Literature circles are a great addition to a classroom reading program. To create effective literature circles, it’s important to understand the literature circle roles (jobs) students will take on as part of their reading group responsibilities. Perhaps the most important literature circles role is that of discussion director.
What is the role of Discussion Director in Literature Circles?
The Discussion Director is the student who runs the literature circle meeting. In this literature circle role, a student is responsible for running the meeting, keeping things moving, and encouraging students to stay on track. The Discussion Director will start the meeting and end the meeting. It’s important to provide this student with a list in order of how you want the meeting to be run. See the list below.
How to Select a student for the Literature Circles Role of Discussion Director
For the first meeting, I like to select the literature circles roles. Selecting an effective Discussion Director for the first meeting is key. I look for these traits when making the selection:
- Does the student complete the reading?
- Does the student feel comfortable speaking in a group setting?
- Does this student encourage others?
- Does this student show the ability to be flexible?
By selecting a student who fits these traits to run the first meeting, you are setting an example for the students that will be Discussion Directors in future meetings. This is KEY.
How does the literature circles role of Discussion Director start a meeting?
Before the first meeting, work with the first group of Discussion Directors to prep them for this literature circle role. Explain how to welcome students to the group by saying something simple like,
“Welcome to our literature circle meeting on …(name the novel).”
Explain the Discussion Director Directions. This is a step-by-step list to help the director lead the meeting. Check out this blog post about how to start literature circles in your classroom.
It’s important to review the literature circle roles for each student, but this is most important for this Discussion Director. You’ll find this form above in the Literature Circles unit I’ve created. It has everything you’ll need to run successful literature circles.
How does the role of Discussion Director help move the meeting along?
The Discussion Director starts by calling on students to share their literature circle jobs. It’s important to note that after each share, a discussion can arise. The Director may say something like, “Thank you for your summary. Does anyone have something else to add?” Or even a sentence similar to, ” I’d like to add…”, so that conversation can start.
There are, of course, times when a conversation doesn’t fit. In this case, it’s time for the Discussion Director to move on to the next item on the list. Here’s what this person might say, “Next, we’re moving on to asking our higher-level thinking questions. Remember, we are using our rules for having a discussion when agree, disagree, offer another point of view, etc.”
This might be the perfect time for the Director to review the rules of discussion. Note: as the teacher, I usually do this before each meeting begins. This sets a tone and reminds students of the goal: constructive discussion of the reading.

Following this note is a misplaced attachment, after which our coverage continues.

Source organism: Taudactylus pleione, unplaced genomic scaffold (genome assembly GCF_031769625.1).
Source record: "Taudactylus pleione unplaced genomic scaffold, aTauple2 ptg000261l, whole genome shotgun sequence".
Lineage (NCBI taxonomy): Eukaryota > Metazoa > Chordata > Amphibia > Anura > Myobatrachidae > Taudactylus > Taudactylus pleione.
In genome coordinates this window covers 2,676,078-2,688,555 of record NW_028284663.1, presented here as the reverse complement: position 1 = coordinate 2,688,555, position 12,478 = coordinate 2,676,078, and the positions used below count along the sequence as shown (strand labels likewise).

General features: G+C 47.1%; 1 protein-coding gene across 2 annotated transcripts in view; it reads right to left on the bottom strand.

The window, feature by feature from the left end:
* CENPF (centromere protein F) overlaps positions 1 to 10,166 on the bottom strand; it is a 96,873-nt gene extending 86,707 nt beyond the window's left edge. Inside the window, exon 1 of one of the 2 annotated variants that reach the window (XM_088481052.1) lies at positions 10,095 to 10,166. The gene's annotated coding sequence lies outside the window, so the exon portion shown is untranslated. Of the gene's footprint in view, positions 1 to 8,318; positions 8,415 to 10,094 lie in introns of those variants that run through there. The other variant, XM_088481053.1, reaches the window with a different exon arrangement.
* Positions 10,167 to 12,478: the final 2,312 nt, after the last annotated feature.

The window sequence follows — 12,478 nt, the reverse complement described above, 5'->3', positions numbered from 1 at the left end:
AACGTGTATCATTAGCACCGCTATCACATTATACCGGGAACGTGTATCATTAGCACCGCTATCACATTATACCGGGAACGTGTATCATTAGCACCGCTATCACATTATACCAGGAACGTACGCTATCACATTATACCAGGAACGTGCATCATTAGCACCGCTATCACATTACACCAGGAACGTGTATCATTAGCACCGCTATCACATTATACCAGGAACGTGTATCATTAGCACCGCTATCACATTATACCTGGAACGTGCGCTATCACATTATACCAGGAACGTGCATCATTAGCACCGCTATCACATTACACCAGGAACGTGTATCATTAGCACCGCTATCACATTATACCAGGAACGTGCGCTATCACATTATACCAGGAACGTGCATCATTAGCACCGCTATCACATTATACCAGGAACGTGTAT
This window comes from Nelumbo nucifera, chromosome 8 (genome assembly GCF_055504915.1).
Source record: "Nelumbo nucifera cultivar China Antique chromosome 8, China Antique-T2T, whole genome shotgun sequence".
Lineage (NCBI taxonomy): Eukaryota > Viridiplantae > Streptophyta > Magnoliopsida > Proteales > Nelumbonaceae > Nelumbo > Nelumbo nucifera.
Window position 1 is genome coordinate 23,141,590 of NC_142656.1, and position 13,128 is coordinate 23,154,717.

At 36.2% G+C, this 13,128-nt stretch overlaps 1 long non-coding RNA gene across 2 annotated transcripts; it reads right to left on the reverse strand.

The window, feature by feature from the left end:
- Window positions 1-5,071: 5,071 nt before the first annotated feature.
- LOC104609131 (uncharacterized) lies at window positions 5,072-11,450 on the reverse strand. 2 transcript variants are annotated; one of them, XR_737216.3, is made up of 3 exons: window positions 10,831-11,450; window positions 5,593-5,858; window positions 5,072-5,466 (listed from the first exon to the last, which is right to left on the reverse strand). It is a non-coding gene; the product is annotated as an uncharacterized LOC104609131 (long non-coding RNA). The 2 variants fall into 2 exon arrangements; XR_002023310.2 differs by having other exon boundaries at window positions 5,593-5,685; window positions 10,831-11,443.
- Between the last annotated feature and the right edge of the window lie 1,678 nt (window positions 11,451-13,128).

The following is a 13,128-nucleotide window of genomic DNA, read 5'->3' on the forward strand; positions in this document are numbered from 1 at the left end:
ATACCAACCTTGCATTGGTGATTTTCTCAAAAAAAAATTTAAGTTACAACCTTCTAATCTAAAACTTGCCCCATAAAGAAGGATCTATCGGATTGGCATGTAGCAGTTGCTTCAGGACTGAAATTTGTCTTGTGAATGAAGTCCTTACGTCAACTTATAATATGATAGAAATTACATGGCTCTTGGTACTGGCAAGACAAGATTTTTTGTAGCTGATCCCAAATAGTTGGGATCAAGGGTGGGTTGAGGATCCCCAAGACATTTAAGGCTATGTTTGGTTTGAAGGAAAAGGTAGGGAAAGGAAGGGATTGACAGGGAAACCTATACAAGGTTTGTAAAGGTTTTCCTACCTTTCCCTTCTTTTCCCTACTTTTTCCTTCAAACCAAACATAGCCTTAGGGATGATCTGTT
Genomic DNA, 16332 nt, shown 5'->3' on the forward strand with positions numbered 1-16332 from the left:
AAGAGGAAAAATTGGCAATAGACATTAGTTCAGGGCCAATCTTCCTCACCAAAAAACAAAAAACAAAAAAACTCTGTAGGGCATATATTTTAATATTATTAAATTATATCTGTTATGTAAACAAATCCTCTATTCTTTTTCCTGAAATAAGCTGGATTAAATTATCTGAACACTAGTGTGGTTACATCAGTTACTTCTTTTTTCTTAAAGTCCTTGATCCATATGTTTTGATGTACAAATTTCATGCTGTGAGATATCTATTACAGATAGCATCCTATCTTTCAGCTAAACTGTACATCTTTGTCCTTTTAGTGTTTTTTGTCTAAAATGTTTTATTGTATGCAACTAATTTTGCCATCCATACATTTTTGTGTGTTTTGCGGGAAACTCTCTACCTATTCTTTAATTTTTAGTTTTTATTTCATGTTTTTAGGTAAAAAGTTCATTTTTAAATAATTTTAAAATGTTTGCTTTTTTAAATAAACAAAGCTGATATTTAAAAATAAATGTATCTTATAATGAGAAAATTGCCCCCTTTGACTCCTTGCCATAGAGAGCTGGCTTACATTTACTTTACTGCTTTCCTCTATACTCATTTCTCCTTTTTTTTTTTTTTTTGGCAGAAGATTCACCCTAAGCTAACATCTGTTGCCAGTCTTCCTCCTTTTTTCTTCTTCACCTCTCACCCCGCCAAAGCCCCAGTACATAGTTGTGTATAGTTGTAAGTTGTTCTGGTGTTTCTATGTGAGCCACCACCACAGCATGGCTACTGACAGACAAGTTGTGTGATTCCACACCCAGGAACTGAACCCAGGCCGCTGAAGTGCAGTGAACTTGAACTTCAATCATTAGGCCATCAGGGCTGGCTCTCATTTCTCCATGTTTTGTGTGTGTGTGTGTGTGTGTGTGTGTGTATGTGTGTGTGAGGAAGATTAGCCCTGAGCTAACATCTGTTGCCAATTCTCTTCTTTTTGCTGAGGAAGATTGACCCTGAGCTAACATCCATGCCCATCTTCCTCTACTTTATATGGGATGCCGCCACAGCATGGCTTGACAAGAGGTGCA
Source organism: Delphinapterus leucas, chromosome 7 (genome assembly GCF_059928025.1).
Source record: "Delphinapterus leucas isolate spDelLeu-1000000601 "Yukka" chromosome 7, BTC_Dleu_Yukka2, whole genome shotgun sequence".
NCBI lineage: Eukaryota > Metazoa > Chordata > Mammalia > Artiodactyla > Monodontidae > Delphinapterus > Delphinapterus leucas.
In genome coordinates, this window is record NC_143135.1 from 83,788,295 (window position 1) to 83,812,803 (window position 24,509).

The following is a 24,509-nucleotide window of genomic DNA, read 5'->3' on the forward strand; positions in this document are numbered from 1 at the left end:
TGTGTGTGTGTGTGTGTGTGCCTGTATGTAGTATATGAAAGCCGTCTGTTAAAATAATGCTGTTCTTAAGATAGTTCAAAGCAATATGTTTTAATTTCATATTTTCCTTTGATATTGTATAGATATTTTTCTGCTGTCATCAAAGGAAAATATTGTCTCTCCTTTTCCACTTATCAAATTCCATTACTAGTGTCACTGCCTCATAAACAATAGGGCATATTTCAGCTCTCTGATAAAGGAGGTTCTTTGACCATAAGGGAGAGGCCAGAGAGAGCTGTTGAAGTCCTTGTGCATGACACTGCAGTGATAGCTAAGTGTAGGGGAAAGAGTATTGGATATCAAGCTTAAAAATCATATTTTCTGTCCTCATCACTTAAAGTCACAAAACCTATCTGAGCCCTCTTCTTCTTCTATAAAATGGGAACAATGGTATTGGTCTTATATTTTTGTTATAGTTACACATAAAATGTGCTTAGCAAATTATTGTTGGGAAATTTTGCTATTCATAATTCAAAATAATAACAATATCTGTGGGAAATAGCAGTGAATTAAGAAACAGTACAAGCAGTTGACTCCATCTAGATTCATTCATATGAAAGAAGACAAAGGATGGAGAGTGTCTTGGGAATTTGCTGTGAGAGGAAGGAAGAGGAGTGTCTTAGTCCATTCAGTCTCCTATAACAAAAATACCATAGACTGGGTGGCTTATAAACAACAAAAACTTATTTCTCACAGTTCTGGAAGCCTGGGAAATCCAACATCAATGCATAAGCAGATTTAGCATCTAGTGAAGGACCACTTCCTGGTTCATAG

How does the job of Discussion Director deal with a conflict during literature circles?
A Discussion Director can remind students of the rules for speaking and listening. However, it’s not the student’s job to deal with classroom management. The teacher is there, listening in, roaming the room. Keeping an eye out for any issues that may arise.
What does the literature circles role of Discussion Director contribute to the meeting?
The Discussion Director has a specific job. In addition to leading the group, It’s the Director’s task to ask 3 high-level thinking questions and to lead a discussion about each. Because of the responsibility of running the group, the specific tasks are minimal. However, coming up with 3 thinking questions isn’t always that easy. Check out their specific job page below.
Notice that question starters and examples have been provided. This support is pivotal not only to the Director, but it’s also helpful to all other group members because each student needs to ask 1 high-level question.
In addition to this page, the Director also writes a brief summary, finds a key word for the Word Detective job that every students does for each meeting, finds an example of figurative language in the book (if it’s there), and completes the reading each day. Learn more about literature circles from this blog post about what you need to start literature circles in the classroom.
How does the Discussion Director end the literature circle meeting?
To end the meeting, the Discussion Director assigns new literature circles roles for the next meeting. As well, they give each student a general score on their participation. The group often helps the Director give these scores. And, when this is all done, the Director encourages the group to begin reading the next part of the book for the upcoming meeting.
For these reasons, I like to pick the director for the first meeting because this person sets the tone for the meeting and sets the example for the role of discussion director for future meetings.
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